What is Stop and Frisk in Florida?

June 24, 2024 Criminal Defense

police frisk search

A brief investigative stop, or “Terry stop,” is a temporary detention of someone who is suspected to be or have been involved in criminal activity, for the purpose of investigating that suspected criminal activity. A brief investigative stop during which an officer searches the person who has been stopped is commonly referred to as a “stop and frisk.” Brief investigative stops became a popular tool for some law enforcement agencies after the Supreme Court declared they were constitutional in Terry v. Ohio (1968) and Illinois v. Wardlow (2000).

However, performing a stop and frisk requires law enforcement to have a “reasonable articulable suspicion” of criminal activity being afoot. So, what is stop and frisk?

What’s the Stop and Frisk Law in Florida?

Florida Statutes Section 901.51 is referred to as the “Stop and Frisk Law,” which outlines when reasonable articulable suspicion can be formed. The elements of a stop and frisk are as follows:

  • Stop: When an officer encounters any person under circumstances which reasonably indicate that such person has committed, is committing, or is about to commit a crime, the officer may temporarily detain them for the purpose of ascertaining their identity and the circumstances surrounding the person’s activity.
  • Frisk: If an officer has probable cause to believe that the person is armed with a dangerous weapon such as a gun, the officer may search them for the weapon. If the person is indeed armed, their weapon can be seized by police.

Without reasonable articulable suspicion, the officer can neither stop nor frisk someone. An officer having a “good faith belief” that the stop is necessary, but lacks reasonable articulable suspicion, will not stand up to scrutiny in a court of law.

The basis for reasonable articulable suspicion is the U.S. Supreme Court’s decisions in Terry v. Ohio (1968) and Illinois v. Wardlow (2000). But some Florida court rulings have also shaped state laws on brief investigatory stops.

For example, Florida courts have ruled brief investigatory traffic stops are allowed when:

  • There is a reasonable suspicion of impairment or unfitness of the driver, or vehicle defects. Hurd v. State, 958 So. 2d 600, 603 (citing Esteen v. State, 503 So. 2d 356 (Fla. 5th DCA 1987)
  • Someone is driving in a pattern indicating they are sleepy or alcohol-impaired. Bailey v. State, 319 So. 2d 22, 26 (Fla. 1975)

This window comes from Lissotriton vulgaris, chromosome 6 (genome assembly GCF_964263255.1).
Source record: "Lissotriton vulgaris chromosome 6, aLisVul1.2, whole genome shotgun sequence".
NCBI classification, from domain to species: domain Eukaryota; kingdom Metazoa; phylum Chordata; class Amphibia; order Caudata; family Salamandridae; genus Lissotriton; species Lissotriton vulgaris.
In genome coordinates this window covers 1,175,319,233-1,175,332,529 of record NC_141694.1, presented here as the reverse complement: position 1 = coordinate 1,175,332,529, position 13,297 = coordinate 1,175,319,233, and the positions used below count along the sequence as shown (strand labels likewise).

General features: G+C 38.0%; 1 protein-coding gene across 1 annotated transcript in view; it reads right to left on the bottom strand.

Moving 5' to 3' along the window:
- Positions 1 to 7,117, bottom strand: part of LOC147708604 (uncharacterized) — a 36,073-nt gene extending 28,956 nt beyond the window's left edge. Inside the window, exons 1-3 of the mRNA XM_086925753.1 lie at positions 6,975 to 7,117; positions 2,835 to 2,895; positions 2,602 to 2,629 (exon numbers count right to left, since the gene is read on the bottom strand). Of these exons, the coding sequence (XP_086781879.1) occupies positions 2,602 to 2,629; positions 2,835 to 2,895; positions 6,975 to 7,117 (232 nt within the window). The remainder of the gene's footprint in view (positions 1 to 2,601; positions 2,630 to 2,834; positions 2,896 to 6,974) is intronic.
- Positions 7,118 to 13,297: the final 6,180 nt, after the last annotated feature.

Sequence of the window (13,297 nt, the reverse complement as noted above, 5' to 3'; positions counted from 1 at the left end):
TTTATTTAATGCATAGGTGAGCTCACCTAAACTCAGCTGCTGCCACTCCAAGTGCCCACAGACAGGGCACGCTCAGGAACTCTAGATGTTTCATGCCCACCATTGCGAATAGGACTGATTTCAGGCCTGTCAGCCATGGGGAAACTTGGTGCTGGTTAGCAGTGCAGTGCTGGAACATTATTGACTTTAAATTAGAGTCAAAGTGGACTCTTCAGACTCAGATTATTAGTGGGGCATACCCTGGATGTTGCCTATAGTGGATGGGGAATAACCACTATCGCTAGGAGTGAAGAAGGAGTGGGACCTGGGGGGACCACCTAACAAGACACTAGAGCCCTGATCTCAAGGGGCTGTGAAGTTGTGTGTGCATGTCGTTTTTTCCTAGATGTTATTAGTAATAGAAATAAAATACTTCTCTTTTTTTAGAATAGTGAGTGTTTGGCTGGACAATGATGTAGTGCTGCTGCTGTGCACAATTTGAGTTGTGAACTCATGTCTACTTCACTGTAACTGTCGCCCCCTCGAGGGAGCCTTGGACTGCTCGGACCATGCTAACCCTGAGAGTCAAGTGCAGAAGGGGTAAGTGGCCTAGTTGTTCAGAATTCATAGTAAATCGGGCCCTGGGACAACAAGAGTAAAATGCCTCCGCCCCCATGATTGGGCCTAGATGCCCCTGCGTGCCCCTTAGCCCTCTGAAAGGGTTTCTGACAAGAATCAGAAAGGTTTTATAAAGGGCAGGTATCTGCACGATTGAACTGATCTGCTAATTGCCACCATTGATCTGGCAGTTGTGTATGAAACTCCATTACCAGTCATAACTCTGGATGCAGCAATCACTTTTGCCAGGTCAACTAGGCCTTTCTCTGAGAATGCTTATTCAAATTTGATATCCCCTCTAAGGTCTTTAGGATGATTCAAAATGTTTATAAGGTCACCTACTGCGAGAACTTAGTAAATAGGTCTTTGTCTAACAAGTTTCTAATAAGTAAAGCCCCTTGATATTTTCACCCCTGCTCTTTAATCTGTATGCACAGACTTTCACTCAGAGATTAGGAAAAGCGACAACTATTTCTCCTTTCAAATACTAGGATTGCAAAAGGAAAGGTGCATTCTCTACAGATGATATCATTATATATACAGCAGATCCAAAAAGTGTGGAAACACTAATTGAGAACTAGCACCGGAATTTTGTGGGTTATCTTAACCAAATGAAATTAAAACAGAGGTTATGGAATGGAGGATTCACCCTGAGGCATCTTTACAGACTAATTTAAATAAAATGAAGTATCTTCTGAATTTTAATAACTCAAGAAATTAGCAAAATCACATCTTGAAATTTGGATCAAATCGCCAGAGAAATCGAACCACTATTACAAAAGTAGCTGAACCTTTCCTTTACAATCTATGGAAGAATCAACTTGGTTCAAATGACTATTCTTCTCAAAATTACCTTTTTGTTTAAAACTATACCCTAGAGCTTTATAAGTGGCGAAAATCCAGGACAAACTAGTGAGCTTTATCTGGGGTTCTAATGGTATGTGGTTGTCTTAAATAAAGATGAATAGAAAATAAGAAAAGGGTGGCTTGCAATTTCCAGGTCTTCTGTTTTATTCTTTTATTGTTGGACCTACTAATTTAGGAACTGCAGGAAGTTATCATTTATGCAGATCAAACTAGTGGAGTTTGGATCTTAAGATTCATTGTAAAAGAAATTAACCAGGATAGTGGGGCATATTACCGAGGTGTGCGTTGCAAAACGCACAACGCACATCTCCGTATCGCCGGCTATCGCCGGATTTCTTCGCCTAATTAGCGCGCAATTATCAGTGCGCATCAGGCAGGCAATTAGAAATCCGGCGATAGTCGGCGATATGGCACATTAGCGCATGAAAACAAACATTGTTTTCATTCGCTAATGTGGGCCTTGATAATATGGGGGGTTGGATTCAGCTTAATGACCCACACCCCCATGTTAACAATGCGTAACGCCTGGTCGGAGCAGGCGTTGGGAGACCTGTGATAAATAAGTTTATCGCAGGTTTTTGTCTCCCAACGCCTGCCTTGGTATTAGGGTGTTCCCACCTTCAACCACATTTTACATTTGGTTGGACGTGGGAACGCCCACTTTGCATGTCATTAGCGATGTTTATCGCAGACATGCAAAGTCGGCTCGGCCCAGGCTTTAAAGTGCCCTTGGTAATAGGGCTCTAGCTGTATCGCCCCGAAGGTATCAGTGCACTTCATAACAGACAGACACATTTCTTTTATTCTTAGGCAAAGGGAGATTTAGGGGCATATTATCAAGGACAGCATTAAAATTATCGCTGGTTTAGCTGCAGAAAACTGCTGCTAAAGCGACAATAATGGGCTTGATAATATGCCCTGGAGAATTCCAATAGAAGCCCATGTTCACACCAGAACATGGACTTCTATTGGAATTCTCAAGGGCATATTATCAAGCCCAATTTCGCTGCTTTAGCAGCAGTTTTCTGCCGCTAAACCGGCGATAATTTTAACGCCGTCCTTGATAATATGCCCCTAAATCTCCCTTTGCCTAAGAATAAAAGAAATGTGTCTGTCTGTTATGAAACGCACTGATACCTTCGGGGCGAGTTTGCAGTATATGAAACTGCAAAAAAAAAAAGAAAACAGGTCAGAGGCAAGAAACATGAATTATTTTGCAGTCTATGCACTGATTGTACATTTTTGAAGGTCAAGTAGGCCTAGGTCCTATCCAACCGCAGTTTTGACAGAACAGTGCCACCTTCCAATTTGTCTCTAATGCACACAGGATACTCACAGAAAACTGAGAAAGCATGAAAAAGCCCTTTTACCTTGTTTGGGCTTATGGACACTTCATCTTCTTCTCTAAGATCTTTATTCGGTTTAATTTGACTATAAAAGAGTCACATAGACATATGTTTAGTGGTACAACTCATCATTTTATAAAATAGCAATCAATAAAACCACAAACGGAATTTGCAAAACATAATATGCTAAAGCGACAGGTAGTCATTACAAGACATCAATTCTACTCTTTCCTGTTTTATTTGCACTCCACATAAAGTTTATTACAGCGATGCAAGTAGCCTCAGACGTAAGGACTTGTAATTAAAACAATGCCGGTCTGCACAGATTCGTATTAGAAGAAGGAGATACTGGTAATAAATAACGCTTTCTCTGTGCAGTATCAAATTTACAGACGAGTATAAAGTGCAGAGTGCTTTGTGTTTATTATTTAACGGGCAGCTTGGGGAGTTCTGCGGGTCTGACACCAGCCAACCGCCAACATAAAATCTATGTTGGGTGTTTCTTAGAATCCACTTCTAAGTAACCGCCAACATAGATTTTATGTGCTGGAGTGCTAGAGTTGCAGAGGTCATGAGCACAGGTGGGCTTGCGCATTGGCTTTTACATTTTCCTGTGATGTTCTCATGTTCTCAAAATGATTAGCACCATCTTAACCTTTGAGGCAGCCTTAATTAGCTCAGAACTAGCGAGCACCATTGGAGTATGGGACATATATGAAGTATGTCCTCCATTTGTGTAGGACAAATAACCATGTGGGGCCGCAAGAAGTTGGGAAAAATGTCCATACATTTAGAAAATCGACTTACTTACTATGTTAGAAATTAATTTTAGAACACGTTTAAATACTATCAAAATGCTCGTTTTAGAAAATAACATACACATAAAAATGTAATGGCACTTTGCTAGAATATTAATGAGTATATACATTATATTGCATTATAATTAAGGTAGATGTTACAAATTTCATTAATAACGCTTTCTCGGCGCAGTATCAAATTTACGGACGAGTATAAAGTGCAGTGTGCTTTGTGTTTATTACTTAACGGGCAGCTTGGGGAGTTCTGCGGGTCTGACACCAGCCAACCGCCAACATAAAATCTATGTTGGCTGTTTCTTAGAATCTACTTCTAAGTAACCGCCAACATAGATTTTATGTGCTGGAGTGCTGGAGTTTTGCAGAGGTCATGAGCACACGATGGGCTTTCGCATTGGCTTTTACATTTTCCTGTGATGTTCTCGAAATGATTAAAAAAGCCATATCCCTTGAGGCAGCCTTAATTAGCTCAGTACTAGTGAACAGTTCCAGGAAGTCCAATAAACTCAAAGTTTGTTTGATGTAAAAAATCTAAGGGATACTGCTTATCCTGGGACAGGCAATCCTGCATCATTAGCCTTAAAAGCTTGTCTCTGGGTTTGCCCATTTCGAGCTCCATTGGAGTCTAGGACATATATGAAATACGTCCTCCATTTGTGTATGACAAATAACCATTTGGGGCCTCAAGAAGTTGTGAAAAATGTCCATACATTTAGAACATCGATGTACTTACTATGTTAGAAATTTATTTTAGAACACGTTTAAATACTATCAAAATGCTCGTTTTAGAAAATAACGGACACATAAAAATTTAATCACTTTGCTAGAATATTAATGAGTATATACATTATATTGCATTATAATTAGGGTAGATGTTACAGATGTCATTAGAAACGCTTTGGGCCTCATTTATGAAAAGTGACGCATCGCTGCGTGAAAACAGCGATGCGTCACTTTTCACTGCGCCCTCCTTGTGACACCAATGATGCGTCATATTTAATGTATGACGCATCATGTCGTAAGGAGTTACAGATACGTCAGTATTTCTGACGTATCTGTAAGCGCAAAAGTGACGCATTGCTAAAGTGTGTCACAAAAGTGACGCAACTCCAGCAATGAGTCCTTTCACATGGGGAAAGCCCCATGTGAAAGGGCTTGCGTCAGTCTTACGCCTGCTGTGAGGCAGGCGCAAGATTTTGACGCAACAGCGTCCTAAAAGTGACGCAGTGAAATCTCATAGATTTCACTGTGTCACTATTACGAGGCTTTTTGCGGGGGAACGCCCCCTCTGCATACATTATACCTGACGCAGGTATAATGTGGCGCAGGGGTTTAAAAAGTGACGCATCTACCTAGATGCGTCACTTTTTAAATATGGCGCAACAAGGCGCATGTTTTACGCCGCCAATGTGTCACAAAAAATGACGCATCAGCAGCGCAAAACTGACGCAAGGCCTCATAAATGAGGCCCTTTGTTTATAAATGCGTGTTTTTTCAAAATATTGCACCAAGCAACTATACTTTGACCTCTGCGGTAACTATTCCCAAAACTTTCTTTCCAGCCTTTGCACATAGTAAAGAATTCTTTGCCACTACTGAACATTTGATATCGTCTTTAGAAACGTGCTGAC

• A car is weaving within its lane and changing speeds rapidly. Brown v. State, 595 So. 2d 270 (Fla. 2d DCA 1992)

All of these scenarios constitute reasonable articulable suspension for a brief investigatory traffic stop under Florida law, which is regulated Section 901.151.

On the other hand, an anonymous tip describing a person’s location and appearance, but alleging no criminal activity, cannot be used as a basis for an investigatory stop in Florida. This ruling was appealed to the U.S. Supreme Court, where it was affirmed. Florida v. J.L., 529 U.S. 266 (2000).

Things To Remember

There are some critical things to remember in the event that you are targeted for a brief investigatory stop.

  • You have the right to remain silent if the officer asks you questions
  • You have the right to refuse a frisk, unless the officer has developed a reasonable belief that you are armed and dangerous

If you believe you have been stopped or frisked without reasonable articulable suspicion, consult with an experienced Criminal defense attorney at Pumphrey Law. Don Pumphrey, Jr. has 27 years of experience as a former prosecutor and aggressive criminal defense attorney who fights to win.

Experienced Criminal Defense Attorney in Tallahassee, Florida

As a former prosecutor, former state police officer and a life member of the Florida Association of Criminal Defense Lawyers, Don Pumphrey Jr. has observed that being arrested anywhere in Florida can be extremely stressful. Being charged and “formally charged” by information in Tallahassee or Leon County, Wakulla County, Jefferson County, Gadsden County, Quincy, Crawfordville, Florida State University, Florida State University Campus, Florida State University Student Code of Conduct, Tallahassee Community College, Florida A&M University, or facing first appearance in Leon County, can be life changing. Given the possibility of a lengthy jail or in some cases lengthy prison sentence and hefty financial penalties, it is important to contact an aggressive, trusted and experienced Tallahassee criminal defense attorney as soon as possible.

Don Pumphrey, Jr. and the attorneys at Pumphrey Law have decades of experience fighting on behalf of clients and winning. Call Pumphrey Law now at (850) 681-7777 to learn more about what we can do for you. Our lawyers will be happy to provide you with a free consultation.

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